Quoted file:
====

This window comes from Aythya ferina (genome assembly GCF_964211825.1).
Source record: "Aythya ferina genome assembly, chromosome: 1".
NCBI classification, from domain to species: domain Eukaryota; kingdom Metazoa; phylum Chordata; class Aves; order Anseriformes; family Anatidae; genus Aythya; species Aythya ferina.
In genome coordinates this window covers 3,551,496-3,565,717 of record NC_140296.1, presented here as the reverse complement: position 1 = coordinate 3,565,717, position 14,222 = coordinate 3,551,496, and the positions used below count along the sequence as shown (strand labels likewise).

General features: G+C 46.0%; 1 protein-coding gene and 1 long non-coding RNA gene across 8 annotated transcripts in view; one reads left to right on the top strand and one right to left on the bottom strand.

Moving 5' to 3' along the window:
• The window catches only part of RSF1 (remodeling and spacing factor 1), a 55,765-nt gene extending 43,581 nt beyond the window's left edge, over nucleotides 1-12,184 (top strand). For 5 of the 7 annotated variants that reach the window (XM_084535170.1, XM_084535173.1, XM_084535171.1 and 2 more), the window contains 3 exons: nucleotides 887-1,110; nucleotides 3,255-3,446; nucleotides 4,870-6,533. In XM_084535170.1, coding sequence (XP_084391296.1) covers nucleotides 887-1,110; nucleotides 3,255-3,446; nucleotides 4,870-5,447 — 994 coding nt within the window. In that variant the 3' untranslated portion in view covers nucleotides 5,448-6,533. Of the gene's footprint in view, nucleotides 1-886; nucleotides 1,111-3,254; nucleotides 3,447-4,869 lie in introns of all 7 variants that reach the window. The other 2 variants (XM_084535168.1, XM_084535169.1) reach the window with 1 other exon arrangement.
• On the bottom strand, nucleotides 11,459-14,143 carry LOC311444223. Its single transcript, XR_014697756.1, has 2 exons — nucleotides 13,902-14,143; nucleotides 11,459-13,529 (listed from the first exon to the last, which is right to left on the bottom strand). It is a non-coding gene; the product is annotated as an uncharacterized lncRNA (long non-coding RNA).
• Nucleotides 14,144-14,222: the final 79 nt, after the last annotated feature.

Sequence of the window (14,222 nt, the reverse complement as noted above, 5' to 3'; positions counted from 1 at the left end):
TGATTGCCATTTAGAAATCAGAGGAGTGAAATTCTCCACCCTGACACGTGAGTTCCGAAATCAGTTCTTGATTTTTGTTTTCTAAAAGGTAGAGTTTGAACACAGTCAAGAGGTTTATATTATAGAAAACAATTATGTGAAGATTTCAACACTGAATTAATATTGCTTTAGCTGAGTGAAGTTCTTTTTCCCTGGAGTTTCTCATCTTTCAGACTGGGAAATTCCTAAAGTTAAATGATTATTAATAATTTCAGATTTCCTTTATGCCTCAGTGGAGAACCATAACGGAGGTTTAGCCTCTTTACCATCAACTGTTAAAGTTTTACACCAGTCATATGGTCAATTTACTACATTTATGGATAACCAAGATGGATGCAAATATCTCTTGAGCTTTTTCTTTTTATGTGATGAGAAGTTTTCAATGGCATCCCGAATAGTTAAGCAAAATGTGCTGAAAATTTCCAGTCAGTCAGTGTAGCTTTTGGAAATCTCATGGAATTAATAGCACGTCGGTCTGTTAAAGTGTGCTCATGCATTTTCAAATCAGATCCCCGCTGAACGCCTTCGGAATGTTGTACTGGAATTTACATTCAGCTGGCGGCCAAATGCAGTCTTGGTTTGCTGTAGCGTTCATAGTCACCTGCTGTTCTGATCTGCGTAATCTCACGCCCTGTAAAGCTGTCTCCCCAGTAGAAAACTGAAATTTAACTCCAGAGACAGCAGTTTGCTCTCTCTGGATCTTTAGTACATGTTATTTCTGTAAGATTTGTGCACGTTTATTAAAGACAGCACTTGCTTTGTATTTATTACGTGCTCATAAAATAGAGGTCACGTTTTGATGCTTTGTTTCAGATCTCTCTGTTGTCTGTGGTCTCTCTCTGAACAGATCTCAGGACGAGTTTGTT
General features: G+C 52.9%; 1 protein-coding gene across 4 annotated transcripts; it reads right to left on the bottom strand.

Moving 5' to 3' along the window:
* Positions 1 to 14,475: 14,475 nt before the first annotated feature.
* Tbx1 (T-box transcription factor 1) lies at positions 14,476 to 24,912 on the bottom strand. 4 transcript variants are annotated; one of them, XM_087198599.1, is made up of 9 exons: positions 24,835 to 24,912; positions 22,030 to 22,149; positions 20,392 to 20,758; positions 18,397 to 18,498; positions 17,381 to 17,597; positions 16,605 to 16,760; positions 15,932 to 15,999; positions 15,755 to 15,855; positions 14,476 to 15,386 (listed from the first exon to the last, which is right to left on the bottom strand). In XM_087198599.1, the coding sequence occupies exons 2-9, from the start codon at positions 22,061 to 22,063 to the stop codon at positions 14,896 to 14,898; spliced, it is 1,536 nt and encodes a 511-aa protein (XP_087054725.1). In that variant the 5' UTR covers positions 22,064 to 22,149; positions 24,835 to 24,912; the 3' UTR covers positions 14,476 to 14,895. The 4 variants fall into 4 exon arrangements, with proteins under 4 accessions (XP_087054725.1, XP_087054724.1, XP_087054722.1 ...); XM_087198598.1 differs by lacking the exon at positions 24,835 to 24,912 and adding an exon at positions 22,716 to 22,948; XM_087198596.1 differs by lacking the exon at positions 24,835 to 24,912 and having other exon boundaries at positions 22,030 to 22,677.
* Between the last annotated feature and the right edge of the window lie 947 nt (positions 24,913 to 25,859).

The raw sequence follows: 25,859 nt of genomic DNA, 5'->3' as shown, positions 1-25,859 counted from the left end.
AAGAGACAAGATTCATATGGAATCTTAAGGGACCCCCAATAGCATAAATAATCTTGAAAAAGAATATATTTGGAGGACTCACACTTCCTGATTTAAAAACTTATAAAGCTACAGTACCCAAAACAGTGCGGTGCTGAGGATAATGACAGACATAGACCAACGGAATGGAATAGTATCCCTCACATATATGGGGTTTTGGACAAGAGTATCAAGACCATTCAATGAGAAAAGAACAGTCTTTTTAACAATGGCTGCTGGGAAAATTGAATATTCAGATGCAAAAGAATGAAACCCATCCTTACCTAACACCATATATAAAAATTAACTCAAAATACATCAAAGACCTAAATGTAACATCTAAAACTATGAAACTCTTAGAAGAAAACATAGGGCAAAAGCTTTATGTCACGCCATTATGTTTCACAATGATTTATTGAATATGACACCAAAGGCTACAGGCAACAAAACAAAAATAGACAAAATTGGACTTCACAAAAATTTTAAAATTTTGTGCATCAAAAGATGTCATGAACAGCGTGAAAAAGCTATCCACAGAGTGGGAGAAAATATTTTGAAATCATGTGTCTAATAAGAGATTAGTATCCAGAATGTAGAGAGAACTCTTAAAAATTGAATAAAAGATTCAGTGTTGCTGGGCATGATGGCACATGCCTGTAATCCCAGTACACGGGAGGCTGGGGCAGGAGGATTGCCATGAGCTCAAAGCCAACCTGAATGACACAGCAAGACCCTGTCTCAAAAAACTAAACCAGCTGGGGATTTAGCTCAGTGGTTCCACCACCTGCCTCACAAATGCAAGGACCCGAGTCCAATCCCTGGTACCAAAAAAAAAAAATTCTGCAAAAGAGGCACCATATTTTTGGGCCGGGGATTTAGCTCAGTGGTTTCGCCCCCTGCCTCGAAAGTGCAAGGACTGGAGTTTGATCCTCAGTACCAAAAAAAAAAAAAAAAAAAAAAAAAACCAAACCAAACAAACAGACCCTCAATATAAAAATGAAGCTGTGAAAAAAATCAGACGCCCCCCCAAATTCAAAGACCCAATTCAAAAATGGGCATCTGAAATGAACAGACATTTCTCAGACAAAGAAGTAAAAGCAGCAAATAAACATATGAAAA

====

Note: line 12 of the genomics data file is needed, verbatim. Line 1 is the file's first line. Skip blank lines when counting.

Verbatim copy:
General features: G+C 52.9%; 1 protein-coding gene across 4 annotated transcripts; it reads right to left on the bottom strand.